“There’s no such thing as bad publicity” was surely coined by an otherwise bad publicist. Of course there’s such a thing as bad publicity, if you’re already famous.
If you’re not famous, there’s a tradeoff: at some point, it’s better to piss off most of your audience and impress a few people, rather than having no audience at all.
The Black-Scholes model provides a helpful way to look at this. The Black-Scholes formula allows you to price a stock option knowing only a few data points—the current price of the stock, the strike price and maturity of the option, the risk-free interest rate, and the stock’s volatility.
The great thing about this is that you can use it to model other decisions. Black-Scholes tells you the tradeoff between price and volatility, which can tell you when it’s okay to accept a worse average outcome in exchange for a better chance at the best possible outcome.
It’s great for modeling situations in which the default case is failure. For example, look at startups: the default outcome is complete failure, but there’s a huge variation in how rewarding it can be to not-fail. A startup thus behaves like an out-of-the-money call option. The startup can accept a worse average outcome in exchange for more volatility. That might include hiring non-traditional employees, scrapping an old business model, or holding a risky press stunt.
To quantify this, look at the tradeoff between value and volatility in two cases.1 In each case, we’re considering something that reduces the immediate price of the asset by 25%, but doubles its volatility. Situation #1 is an asset trading at 50% above its strike price. In situation #2, it’s 50% below the strike price.
Situation #1: the low-volatility outcome has a present value of $60.28, and the high-volatility outcome has a value of $51.30.
Situation #2: $16.50 value for the low-volatility outcome, and a $19.26 value for the high-volatility outcome.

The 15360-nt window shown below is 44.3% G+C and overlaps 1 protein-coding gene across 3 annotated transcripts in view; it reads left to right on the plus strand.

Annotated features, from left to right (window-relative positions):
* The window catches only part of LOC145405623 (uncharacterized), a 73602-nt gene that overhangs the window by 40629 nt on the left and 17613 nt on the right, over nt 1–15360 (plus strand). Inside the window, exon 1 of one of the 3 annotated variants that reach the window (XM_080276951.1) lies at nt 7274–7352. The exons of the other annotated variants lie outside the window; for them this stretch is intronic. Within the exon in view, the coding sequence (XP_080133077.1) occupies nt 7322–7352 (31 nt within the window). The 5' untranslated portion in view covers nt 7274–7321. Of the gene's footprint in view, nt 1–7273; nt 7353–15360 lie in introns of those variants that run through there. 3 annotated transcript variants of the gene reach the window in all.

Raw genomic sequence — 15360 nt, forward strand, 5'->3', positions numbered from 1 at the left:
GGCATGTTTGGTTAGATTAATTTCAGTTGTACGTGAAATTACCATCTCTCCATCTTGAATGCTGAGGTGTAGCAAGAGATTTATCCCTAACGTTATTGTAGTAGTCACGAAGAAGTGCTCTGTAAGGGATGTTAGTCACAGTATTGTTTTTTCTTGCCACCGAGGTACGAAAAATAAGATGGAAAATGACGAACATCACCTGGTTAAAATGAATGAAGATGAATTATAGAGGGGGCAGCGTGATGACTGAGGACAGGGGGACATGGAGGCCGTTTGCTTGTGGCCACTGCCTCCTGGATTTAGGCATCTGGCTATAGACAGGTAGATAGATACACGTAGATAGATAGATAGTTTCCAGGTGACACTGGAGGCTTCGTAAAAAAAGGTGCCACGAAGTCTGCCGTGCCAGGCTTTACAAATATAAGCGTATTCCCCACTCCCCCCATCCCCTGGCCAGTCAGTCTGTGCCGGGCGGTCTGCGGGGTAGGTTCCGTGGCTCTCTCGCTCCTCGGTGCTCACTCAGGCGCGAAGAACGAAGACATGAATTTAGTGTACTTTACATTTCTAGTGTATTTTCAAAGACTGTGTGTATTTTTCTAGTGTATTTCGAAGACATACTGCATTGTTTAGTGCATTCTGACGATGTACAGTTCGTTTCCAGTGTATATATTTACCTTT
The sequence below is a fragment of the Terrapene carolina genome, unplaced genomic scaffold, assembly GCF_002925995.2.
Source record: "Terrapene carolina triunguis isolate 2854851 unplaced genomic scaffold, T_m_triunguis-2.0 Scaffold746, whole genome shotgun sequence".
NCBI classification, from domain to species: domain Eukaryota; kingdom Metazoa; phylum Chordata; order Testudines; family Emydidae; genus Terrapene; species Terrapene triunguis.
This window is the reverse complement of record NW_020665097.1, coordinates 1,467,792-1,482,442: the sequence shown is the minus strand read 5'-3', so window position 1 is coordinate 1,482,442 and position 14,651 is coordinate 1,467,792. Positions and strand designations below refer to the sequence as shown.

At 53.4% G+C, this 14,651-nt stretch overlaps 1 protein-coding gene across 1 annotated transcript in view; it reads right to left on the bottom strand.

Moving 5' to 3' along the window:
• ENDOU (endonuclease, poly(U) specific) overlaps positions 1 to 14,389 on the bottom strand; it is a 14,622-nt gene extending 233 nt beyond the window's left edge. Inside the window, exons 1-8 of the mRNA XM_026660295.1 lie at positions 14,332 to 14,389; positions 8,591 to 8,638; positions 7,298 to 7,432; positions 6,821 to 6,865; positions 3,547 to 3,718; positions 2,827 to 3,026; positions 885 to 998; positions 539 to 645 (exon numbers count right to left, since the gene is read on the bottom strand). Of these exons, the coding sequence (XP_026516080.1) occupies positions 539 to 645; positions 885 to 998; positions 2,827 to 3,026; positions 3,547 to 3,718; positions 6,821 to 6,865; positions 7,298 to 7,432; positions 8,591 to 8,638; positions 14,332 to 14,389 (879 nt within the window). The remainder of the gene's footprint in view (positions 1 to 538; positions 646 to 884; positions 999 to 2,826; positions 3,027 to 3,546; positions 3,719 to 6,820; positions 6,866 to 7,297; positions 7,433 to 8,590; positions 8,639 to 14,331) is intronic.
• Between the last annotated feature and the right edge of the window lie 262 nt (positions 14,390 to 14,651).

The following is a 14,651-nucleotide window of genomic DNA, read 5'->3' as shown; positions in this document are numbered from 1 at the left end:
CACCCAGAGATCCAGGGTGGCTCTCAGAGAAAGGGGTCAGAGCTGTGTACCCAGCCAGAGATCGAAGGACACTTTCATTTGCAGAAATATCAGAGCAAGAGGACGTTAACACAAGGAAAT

The same choice is value-creating for a startup (the higher odds of a great outcome mitigate the fact that it’s slightly more worthless upfront), whereas it’s value-destroying for a big company.
This is another way to explain why big companies accumulate rules and small companies don’t: at a small company, if your customer service rep curses out a customer, you’ve lost that customer, but nobody will care. If Amazon hires a customer service rep who curses out a customer, they could lose tens of millions of dollars in brand value. So Amazon is naturally more likely to hire based on minimizing downside, while a new startup can only afford to hire based on potential upside.
A few other cases where this Black-Scholes model makes sense:
• Diplomacy: The status quo is the worst-case scenario for a country like North Korea or Libya. They can be completely insensitive to risk.
• Hiring: There’s probably a 90% chance that your resume will get a five-second rejection. If you raise that to 95% in exchange for raising the “This person might be crazy, but they might be brilliant!” rate from 0% to 1%, you’re still ahead.
• Dating: Unattractive people are disproportionately likely to tell inappropriate jokes to near-strangers. That’s pure Black-Scholes thinking.
• Building a professional reputation: I got a few dozen pieces of hate mail after my over-the-top attack on index funds. But I’ve also gotten a few notes from people who enjoyed the piece—who wouldn’t have heard about it if it hadn’t riled up so many other folks. (I’d like to give a special thank-you to the critics who blogged about this piece, or wrote about it on forums. What I lack in Public Relations I can now make up for in PageRank.)
This attitude is underused. In the face of long odds, most people are needlessly cautious—they’ll take incremental increases in expected value over big increases in variance. But in winner-take-all fields like finance, marketing, and startups, that’s completely irrational. High-variance strategies aren’t just optimal; they’re undervalued.
(For more on this, see Scott Locklin’s excellent applications of financial ideas to everyday life.)